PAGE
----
Exceptional leaders most often are known for producing a well-defined vision and outlining priorities for their organization in support of the mission. Central to fulfilling the purpose of the vision is the team—that core coalition of people working across diverse operational lines with defined objectives and goals.

For the past year, today’s graduates focused on the management of cemetery operations as an integrated enterprise, a model that connects processes to both services and people to demonstrate to create value for those we serve. This integrated, enterprise approach places importance on the team and the collaborative model of success. It also ensures consistent delivery of quality services to customers.

Across the entire Department, this is one of our top priorities—improving the services and benefits the VA delivers to Veterans and their families, especially those who have lost a loved one. That is when the services you provide become most important.

You will be the bridge between past and present.

You will listen to the stories of lived memories as you prepare families to say their final goodbyes.

You will make sure that their names, etched in stone or cast in bronze, are never forgotten.

And, at the end, you will serve as the reminder that the cost of freedom is never truly free as Veterans and war heroes are laid to rest.

As you prepare to become directors at your newly assigned post, take with you a few leadership points.

First, sometimes I think we get so focused on the rules that we forget to pay attention to the team. Whatever policy or initiatives you create, there is something more important, and that is the people you serve.

Second, treat everyone around you with dignity and respect. Your sole purpose is to ease the hardship that the loss of a loved one has placed on families.

Third, embody our core values in all you do—Integrity, Commitment, Advocacy, Respect, and Excellence. Keep in mind that I CARE prepares you best for the challenges you will confront.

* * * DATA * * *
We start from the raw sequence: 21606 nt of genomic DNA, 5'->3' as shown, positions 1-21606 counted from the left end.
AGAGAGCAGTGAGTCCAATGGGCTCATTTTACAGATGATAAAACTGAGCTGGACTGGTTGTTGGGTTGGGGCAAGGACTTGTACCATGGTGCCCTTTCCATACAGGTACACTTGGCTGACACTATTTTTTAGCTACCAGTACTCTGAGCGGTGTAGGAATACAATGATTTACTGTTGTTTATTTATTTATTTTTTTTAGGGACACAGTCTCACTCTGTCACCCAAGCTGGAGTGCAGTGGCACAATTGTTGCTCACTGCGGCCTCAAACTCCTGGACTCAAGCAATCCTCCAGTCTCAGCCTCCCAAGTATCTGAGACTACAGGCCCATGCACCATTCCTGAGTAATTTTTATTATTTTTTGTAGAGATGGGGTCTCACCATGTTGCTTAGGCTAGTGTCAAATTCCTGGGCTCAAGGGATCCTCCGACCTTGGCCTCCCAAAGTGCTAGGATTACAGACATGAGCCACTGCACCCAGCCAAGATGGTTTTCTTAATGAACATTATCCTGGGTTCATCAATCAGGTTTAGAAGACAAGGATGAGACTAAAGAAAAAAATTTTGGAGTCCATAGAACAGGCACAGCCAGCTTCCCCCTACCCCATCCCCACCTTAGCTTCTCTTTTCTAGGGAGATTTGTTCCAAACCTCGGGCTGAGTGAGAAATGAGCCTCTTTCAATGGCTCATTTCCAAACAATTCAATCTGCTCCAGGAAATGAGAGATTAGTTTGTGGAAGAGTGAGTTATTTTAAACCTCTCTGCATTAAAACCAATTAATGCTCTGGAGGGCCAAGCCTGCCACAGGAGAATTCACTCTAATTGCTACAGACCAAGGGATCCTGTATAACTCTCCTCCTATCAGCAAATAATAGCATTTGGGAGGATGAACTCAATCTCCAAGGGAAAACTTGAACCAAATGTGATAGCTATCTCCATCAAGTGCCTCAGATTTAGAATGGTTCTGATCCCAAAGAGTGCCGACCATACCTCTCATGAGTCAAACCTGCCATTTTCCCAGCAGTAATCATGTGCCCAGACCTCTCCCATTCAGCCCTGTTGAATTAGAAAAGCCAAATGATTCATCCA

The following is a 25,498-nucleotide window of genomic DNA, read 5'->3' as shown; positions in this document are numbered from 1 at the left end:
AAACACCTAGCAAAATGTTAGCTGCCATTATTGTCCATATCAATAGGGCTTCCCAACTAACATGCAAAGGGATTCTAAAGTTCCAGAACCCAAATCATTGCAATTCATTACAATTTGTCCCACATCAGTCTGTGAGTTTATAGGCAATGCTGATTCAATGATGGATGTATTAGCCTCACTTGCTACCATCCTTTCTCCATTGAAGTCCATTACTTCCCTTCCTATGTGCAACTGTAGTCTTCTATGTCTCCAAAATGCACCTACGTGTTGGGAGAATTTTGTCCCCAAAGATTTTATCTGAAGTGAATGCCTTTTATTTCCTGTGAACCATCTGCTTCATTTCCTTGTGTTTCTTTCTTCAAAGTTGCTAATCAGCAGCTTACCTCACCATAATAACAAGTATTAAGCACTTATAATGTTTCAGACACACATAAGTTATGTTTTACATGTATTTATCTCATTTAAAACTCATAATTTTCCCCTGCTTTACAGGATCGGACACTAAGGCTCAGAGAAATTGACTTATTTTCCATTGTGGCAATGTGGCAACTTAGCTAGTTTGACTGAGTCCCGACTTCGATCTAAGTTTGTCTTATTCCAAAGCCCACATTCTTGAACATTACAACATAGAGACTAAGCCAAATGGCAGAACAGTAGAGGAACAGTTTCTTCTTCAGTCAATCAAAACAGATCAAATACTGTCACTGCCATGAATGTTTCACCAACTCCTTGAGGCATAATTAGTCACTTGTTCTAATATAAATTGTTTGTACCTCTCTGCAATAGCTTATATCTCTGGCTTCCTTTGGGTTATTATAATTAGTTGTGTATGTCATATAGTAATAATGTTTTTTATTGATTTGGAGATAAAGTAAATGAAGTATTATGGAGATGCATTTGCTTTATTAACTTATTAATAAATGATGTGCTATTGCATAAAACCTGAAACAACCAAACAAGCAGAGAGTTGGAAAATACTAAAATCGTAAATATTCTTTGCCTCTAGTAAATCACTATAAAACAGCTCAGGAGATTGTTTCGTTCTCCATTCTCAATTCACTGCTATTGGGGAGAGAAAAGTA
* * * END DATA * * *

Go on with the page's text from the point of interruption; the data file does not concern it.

Last, I believe that if you strive to do the right thing for Veterans and their survivors, and you are a good steward of taxpayer dollars, you will make the right decision at the right time.

As directors and associate directors, you will meet the family members of proud Soldiers, Sailors, Airmen, and Marines—men and women who risked their lives for freedom. When the Nation asked them to put their lives on the line for freedom, they did not hesitate, and neither will we in fulfilling our commitment to provide final honors befitting of their service.

As I close, there is a line from the West Point Cadet Prayer that is especially fitting for the duties you are about to assume. The line reads, “Kindle our hearts in fellowship with those of a cheerful countenance, and soften our hearts with sympathy for those who sorrow and suffer.”

Under Secretary Walters and the National Training Center, thank you for developing another outstanding class of leaders.

To the families who are here today, thank you for supporting and encouraging your loved ones during this rigorous year-long program.

Distinguished guests, family members, and of course, the graduating class of 2015—welcome to the VA family.

Thank you for allowing me to share this special occasion with all of you.

Graduates, congratulations. Thank you for your service, and best of luck in your new assignment.